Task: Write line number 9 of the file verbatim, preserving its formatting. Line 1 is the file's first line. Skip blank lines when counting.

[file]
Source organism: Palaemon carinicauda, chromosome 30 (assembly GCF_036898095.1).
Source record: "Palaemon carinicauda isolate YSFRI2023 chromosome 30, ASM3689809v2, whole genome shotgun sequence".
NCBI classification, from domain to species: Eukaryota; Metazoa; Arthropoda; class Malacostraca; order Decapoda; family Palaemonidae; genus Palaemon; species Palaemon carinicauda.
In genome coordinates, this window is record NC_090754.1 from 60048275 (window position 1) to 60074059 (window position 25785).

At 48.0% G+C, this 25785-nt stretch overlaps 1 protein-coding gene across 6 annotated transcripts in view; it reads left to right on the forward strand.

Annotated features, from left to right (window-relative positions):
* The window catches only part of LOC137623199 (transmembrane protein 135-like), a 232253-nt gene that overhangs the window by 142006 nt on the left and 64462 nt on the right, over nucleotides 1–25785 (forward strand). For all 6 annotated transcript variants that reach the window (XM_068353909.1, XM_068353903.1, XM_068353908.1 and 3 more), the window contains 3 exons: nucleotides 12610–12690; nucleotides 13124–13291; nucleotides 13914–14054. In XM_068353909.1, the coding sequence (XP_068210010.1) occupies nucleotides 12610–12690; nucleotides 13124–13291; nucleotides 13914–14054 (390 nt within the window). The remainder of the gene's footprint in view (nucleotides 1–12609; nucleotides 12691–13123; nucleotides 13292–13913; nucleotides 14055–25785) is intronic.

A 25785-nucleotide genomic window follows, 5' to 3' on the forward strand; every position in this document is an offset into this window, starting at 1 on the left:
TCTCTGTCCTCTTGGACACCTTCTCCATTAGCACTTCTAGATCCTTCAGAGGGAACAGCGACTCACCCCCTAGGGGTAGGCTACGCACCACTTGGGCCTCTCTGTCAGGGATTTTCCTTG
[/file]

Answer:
TCTCTGTCCTCTTGGACACCTTCTCCATTAGCACTTCTAGATCCTTCAGAGGGAACAGCGACTCACCCCCTAGGGGTAGGCTACGCACCACTTGGGCCTCTCTGTCAGGGATTTTCCTTG